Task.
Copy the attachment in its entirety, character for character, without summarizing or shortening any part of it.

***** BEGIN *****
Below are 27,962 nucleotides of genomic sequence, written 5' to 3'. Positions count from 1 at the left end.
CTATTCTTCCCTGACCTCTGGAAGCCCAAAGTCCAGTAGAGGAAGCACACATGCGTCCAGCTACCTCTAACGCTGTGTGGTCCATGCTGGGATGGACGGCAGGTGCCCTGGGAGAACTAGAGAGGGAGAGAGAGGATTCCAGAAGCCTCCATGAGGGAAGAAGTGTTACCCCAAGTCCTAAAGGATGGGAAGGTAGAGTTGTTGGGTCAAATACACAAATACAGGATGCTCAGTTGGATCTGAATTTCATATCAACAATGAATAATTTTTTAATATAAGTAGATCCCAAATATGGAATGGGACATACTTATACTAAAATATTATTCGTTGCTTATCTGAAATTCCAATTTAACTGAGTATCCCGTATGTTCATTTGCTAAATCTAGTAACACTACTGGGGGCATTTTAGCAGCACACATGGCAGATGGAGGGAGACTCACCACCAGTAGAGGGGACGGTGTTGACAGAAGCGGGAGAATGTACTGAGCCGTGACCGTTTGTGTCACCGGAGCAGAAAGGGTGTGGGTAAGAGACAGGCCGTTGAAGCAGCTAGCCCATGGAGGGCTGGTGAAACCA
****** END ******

Below are 27,962 nucleotides of genomic sequence, written 5' to 3'. Positions count from 1 at the left end.
CTATTCTTCCCTGACCTCTGGAAGCCCAAAGTCCAGTAGAGGAAGCACACATGCGTCCAGCTACCTCTAACGCTGTGTGGTCCATGCTGGGATGGACGGCAGGTGCCCTGGGAGAACTAGAGAGGGAGAGAGAGGATTCCAGAAGCCTCCATGAGGGAAGAAGTGTTACCCCAAGTCCTAAAGGATGGGAAGGTAGAGTTGTTGGGTCAAATACACAAATACAGGATGCTCAGTTGGATCTGAATTTCATATCAACAATGAATAATTTTTTAATATAAGTAGATCCCAAATATGGAATGGGACATACTTATACTAAAATATTATTCGTTGCTTATCTGAAATTCCAATTTAACTGAGTATCCCGTATGTTCATTTGCTAAATCTAGTAACACTACTGGGGGCATTTTAGCAGCACACATGGCAGATGGAGGGAGACTCACCACCAGTAGAGGGGACGGTGTTGACAGAAGCGGGAGAATGTACTGAGCCGTGACCGTTTGTGTCACCGGAGCAGAAAGGGTGTGGGTAAGAGACAGGCCGTTGAAGCAGCTAGCCCATGGAGGGCTGGTGAAACCA